On Turkey’s challenge to Russia’s “Caucasian triumph”
The following article is reprinted with permission from NEWS.am, Yerevan, Armenia.
On Turkey’s challenge to Russia’s “Caucasian triumph”
August 25, 2010
RF President Dmitry Medvedev’s state visit to Armenia overshadowed the earlier begum Turkish-Azerbaijani meetings. On August 16-17, Turkish President Abdullah Gul was on an official visit to Baku. A Turkish-Azerbaijani agreement on strategic partnership and mutual assistance was signed during the visit. The document provides for the deployment of Turkish military units in Azerbaijan or, in other words, the creation of military bases of Turkey, a NATO member, in the country.
Following the Russian leaders’ visit, Russian and Armenian experts, speaking of a new level of bilateral relations, addressed the possible enhancement of Turkey’s role in the region in the context of the latest Azerbaijani-Turkish agreements. Talking to NEWS.am, Head of the Russian Center of Military Forecasts Anatoly Tsyganok voiced the opinion that a Turkish military base might be deployed in Nakhichevan as well. “It can be supposed due to Gul’s gentle hints in Azerbaijan,” he said. Many other Russian experts, addressing the recent developments in Armenian-Russian relations, have spoken of Armenia’s increasing role in the region, Russia’s greater strategic role, pointing out closer Turkish-Azerbaijani military ties.
“Turkey’s latest actions, as well as possible deployment of a military base in Azerbaijan, are nothing but a challenge sent to Russia. It is surprising Russian experts are not frank about it,” the military expert Artsrun Hovhannisyan told NEWS.am.
President Gul’s visit to Azerbaijan on August 15-17 was not mere coincidence. It was planned in advance, as Turks knew Armenia and Russian were going to sign a document on military base #102. “Gul’s visit was ‘a counterblow’ to Medvedev’s Caucasian triumph, which made it clear Turkey laid as serious claims to the South Caucasus as Russia did,” the expert said. He stressed that the current Turkish administration is the author and bearer of Neo-Ottomanism.
Hovhannisyan believes Neo-Ottomanism is a political ideology aimed at extending Turkey’s influence over the borders of the former Ottoman Empire. This ideology also supports Pan-Turkism and lays claims to leadership in the entire Islamic and Turkic world. “Gul, Erdogan and Davutoglu told the whole world their foreign policy was aimed at restoring the once great influence of the Ottoman Empire. However, Russia is the first world power preventing this ideology from becoming reality. So it is really surprising that Russian experts hardly address the topic,” Hovhannisyan said. Delegating greater powers to the Russian military base or the Turkish-Azerbaijani agreement on strategic partnership can by no means be considered local factors. Turkey is making obvious moves to bring the South Caucasus from under Russia’s control. In response, Russia should make a bolder step, the expert said.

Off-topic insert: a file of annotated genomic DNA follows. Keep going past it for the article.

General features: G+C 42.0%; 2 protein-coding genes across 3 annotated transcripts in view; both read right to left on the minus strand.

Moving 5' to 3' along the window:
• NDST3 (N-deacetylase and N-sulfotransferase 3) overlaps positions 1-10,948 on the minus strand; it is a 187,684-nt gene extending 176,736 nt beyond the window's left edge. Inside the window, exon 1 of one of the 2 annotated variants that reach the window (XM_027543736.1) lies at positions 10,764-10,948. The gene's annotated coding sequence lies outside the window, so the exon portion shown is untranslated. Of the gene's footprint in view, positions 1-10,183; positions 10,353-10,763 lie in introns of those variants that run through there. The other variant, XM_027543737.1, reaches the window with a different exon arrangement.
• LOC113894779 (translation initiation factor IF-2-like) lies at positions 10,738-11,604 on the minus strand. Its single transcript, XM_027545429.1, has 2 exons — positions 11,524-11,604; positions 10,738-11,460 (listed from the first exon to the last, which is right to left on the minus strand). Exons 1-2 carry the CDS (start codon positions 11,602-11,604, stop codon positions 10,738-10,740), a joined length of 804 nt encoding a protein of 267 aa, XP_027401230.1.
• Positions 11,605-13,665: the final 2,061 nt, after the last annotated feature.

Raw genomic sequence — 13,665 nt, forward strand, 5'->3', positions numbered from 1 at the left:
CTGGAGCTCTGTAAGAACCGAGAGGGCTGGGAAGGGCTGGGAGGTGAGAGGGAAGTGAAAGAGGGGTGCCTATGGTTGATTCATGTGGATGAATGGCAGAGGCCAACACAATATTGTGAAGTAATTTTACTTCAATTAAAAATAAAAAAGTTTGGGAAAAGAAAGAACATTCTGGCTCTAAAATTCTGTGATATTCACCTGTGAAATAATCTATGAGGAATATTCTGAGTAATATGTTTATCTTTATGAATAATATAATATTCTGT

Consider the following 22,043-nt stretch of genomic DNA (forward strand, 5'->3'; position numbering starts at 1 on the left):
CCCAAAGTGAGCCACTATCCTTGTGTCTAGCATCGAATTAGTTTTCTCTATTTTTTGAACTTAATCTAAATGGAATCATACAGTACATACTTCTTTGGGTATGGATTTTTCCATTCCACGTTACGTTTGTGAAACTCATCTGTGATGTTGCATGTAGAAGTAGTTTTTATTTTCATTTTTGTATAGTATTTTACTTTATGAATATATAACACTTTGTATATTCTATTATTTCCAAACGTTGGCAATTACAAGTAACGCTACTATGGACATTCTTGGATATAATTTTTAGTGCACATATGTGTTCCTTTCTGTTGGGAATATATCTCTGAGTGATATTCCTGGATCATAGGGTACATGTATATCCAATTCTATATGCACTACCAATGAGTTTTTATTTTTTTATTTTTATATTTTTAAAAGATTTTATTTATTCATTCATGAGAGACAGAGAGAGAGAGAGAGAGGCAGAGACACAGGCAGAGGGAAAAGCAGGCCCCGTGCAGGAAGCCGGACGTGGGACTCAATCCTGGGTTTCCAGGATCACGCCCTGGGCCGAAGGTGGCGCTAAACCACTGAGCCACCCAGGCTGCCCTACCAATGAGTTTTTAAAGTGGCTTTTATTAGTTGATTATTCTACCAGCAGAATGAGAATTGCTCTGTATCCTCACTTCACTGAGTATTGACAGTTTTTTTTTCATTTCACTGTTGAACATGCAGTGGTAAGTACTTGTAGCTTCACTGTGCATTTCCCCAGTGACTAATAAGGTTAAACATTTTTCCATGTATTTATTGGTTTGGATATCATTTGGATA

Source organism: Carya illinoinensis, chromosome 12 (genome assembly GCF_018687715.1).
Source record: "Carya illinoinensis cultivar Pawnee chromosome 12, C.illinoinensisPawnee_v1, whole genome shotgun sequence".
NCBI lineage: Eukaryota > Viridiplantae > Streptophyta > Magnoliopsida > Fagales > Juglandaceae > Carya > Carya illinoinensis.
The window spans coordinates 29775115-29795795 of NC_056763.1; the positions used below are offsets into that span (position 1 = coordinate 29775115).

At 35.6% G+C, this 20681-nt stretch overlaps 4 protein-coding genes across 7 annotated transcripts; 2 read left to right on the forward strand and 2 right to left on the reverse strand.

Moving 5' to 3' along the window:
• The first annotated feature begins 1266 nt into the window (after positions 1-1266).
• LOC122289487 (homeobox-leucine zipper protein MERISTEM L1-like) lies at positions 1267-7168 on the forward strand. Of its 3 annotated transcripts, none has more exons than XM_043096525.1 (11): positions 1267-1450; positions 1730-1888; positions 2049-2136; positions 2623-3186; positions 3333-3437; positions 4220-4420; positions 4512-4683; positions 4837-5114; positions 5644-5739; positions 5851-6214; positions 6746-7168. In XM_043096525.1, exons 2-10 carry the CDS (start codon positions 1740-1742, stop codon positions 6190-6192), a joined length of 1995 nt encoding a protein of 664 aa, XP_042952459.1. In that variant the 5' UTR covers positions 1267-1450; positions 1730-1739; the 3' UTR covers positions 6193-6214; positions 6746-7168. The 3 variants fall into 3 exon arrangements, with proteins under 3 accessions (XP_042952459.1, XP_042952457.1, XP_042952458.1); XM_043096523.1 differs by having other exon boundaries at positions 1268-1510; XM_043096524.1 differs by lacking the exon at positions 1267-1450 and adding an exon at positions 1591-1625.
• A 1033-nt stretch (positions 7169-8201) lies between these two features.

“Rumors about possible reopening of a Turkish military base in Nakhichevan are circulating at various levels. I think it is absurd, and Russia should properly respond at a state level. Under a Moscow Treaty of 1921, Russia and Turkey pledged to deal with any issue related to military presence in Nakhichevan. Even a soldier’s presence – to say nothing of a military base – is a matter of bilateral intergovernmental discussions,” the expert said. Abrogating or even revising the treaty poses a great risk to the region. “An explosive situation may develop, with potential hostilities of a much larger scale than the Nagorno-Karabakh conflict – Nakhichevan’s geographical location is of strategic importance for Pan-Turkism programs,” Hovhannisyan said.
The Armenian expert also commented on his Russian counterparts’ opinion that in making moves toward Nakhichevan Turkey would not damage its relations with Russia – Ankara and Moscow signed agreements on large-scale investment programs. “The needle for injecting Turkey is presently in Russia’s hands. It should be remembered, however, that Turkey has changed several doctors over the past several hundred years – France, Great Britain, Germany and the United States – and, after being strengthened, aimed its power at Russia,” Hovhannisyan said. Taking advantage of the fact of its getting out of the U.S. control, Turkey is strengthening its ties with Russia. On a large scale, it is one more step to get a new donor for economic development.
Turkey will remain Russia’s traditional rival, as it seeks to extend its influence over entire Central Asia, as far as Siberia, the entire Caucasus, as far as the Volga River and Tatarstan, as well as the Crimea and Ukraine. “As to the Russian needle, Turkey may replace it with a Chinese or Indian one tomorrow. Or it will continue on the Russian needle, ‘doing its business’,” Hovhannisyan said.
NEWS.am reminds readers that during the hostilities in Nagorno-Karabakh the press circulated rumors about Turkish companies in Nakhichevan and Azerbaijan, which pledged to defend Nakhichevan. Indeed, Russians repeatedly faced big and little problems after ignoring or underestimating the Turkish factor. For example, the Turkish army has for a long time been implementing a re-equipment program worth hundreds of billions of U.S. dollars. Besides numerous types of modern weapons, it plans to purchase 100 U.S. fighters of the 5th generation, whereas Russia only recently started the relevant development work.